Hot and Cold: Month of July 2016


Art by Jeff Dekal. (Marvel Comics)

After last week’s post about #BlackLivesMatter, we are back to regularly-scheduled programming for July’s “Hot and Cold” roundup. I was aiming for this to be a weekly series before, but because of end-of-school shit and my summer internship, I just didn’t have time to write something that regularly. Also, it’s summer and hot as balls. Don’t blame a bitch for wanting to just Netflix and chill (literally).

The month of July proved to be eventful, for better or for worse, so read ahead for the awesome news and then … for humanity to disappoint you. What else is new?


  1. Superhero news

I don’t even care about superhero shit and I’m still pumped about all the developments happening in the Marvel universe. First, Time magazine announced that a black teenage girl is set to take over the role of Iron Man from Tony Stark in the comic-book event series “Civil War II.” Riri Williams, a 15-year-old science genius who enrolls in MIT, gets Stark’s attention after building her own Iron Man suit in her dorm room.

On the flip side though, Cameron Glover pointed out that none of the writers who created Riri were black women, a demographic that’s consistently kept out of the comic world even though they  are often huge fans of it. It’s an interesting take on something that is seemingly a slam dunk, so check out the full Ebony article for more.

The second noteworthy superhero news is that a teaser for Netflix’s upcoming “Luke Cage” premiered at San Diego Comic-Con, and the series will debut on Sept. 30., making it Marvel’s first black superhero film or series. For many such as Isaac Rouse, an African-American writer, this is a Big Fucking Deal, especially in the wake of recent police shootings of black individuals:

“Cage deals with the same profiling and negative connotations of being a black man in America, the same any African American has the misgivings to deal with, and yet he still does good. … Luke Cage can be that symbolic hero for young black men and women during these scary times in the African American community.” (Huffington Post)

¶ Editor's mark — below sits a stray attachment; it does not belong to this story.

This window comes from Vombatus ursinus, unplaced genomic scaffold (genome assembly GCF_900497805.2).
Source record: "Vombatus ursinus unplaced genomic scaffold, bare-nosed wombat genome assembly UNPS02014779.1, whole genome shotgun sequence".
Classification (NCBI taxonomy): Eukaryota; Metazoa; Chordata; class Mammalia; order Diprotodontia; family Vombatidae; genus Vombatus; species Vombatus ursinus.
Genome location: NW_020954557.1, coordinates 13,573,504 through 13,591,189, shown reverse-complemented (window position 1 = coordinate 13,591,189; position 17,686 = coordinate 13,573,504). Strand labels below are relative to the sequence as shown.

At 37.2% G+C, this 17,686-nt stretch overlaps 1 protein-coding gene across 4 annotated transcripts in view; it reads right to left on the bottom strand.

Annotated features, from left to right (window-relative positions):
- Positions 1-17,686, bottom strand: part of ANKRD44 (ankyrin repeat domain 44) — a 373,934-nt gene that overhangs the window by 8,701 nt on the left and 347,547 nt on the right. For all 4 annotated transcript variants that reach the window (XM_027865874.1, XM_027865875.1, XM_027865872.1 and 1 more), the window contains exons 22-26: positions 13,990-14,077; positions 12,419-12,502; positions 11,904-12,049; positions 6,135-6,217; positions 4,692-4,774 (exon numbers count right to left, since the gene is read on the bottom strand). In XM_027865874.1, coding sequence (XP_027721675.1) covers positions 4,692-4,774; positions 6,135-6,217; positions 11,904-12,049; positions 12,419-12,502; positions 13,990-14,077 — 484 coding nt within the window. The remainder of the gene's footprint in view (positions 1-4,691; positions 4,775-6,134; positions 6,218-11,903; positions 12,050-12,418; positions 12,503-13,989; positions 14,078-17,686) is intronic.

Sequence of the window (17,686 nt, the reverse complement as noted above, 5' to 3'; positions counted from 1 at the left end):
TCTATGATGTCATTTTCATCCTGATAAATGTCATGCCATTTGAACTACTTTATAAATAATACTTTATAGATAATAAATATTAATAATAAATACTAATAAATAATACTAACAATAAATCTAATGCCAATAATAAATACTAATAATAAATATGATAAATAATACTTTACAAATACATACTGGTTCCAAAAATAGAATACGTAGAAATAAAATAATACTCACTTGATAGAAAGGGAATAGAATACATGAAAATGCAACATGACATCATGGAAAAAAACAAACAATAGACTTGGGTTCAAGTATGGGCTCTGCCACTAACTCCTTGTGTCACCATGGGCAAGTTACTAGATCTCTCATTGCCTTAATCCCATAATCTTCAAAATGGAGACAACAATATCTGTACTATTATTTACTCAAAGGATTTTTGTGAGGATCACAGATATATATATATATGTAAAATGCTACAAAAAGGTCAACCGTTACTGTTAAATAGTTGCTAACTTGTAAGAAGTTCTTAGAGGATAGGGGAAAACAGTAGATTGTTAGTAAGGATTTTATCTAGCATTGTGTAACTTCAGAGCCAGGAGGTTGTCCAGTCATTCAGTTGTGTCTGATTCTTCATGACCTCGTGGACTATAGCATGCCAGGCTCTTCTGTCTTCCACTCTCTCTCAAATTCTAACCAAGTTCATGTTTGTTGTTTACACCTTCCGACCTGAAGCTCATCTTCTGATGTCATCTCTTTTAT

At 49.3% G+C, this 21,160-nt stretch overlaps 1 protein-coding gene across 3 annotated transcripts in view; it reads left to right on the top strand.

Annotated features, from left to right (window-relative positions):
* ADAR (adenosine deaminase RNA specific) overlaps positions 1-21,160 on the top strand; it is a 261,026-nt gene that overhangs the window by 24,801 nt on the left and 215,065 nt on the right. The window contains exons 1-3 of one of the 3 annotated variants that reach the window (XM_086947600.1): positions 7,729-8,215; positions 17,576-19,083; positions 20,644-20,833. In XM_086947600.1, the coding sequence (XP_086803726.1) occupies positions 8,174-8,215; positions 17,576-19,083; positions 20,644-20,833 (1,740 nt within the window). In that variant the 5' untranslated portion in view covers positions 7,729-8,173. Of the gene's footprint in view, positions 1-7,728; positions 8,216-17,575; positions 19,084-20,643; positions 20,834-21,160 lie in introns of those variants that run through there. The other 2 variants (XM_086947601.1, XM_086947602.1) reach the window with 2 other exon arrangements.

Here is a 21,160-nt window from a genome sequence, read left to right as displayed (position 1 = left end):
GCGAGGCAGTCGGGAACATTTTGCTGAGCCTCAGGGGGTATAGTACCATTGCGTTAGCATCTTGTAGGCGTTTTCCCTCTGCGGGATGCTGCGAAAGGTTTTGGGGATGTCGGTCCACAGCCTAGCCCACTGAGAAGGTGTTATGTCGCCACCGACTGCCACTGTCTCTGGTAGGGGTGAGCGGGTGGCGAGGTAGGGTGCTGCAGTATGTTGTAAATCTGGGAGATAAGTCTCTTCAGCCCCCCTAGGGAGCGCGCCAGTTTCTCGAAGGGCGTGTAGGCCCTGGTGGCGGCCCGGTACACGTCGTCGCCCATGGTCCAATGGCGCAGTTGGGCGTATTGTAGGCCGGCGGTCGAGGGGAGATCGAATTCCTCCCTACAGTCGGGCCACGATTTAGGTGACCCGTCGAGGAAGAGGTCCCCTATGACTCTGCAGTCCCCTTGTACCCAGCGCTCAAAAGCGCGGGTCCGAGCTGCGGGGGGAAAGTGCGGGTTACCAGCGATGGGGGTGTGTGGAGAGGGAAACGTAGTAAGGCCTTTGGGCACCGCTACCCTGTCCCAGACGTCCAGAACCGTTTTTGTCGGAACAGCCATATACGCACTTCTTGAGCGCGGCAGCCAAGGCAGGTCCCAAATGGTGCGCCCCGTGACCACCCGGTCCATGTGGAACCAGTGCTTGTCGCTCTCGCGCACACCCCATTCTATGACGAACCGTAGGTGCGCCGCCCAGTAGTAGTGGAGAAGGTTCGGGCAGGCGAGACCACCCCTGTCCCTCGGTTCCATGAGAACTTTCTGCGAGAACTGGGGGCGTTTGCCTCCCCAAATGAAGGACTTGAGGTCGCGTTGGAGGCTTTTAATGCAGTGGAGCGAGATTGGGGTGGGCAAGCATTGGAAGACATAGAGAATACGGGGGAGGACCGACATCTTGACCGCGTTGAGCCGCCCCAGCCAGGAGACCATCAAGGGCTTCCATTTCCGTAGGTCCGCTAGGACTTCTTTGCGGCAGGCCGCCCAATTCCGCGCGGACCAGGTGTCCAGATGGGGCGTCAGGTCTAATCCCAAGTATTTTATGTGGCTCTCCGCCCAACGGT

Mike Colter stars as the titular character in “Luke Cage”

2. Leslie Jones

I wasn’t sure if I was going to put this in the “COLD” or “HOT” category at first (I’m sure you were losing sleep over this too!), but I decided instead of focusing on the assholes who threw racist slurs at Leslie Jones (although Head Asshole has since been banned from Twitter), I wanted to let Leslie’s greatness be the bigger emphasis.

Even if you’re like me and haven’t seen the new Ghostbusters movie yet, it’s still important to acknowledge how much this film will mean to countless girls and how much Leslie has done to raise awareness for double standards some women face in Hollywood. She’s not only been subjected to unfair treatment from Internet trolls, but even from fashion designers who aren’t willing to dress her. Kudos to Christian Siriano for reaching out and designing her a kick-ass dress to wear at the premiere:


Michael Tran/FilmMagic

FYI: The mark of a truly talented designer is the ability to make beautiful clothes for everyone, not just size 2 models.

3. Gilmore Girls trailer

We’ve known about the “Gilmore Girls” Netflix revival for a while, but it wasn’t until July 27 that the trailer for the upcoming “Gilmore Girls: A Year in the Life” premiered online.

I started watching the original series in middle school, so references to The Clash and “Saved by the Bell,” while appreciated, weren’t that current to my 12-year-old self. Hearing them discuss Amy Schumer and whether or not Jon Oliver would find Lorelai hot (he does, in case anyone’s wondering) is both extremely weird and incredibly awesome. I can’t wait for Nov. 25. Also, I wonder if the girls love Beyoncé as much as the rest of the world. They have to, right? For goodness sake, Rory went to Yale! #importantquestions

4. Kimye vs. Taylor Swift


I saved the best and pettiest for last, obviously. By now, everyone and their mother have heard about the beef between Kimye (can Merriam-Webster put that in the dictionary already?) and Taylor Swift. I feel like words such as “beef” or “feud” don’t truly capture the magnitude of this whole situation, so instead, why not take the title of almost any famous apocalypse movie and taylor (get it?) it to fit this debacle?

For example:

“This Is the End (for Taylor Swift’s career)”

“Terminator 2: Judgment Tay”

“Tay of the Dead”

“These Final Hours (of Taylor’s career)” (okay, that one is a bit repetitive).

You get my point.

To be honest, I don’t really like the recent trend of celebrating pettiness online. But, considering how Taylor has made such a Big Production of acting like the victim, it’s only fair to point out that it’s a bit shady she’d be fine with “I think that me and Taylor might still have sex” in Kanye’s song “Famous,” but object to the line calling her a bitch, and give a whole Grammy speech about him undercutting her fame.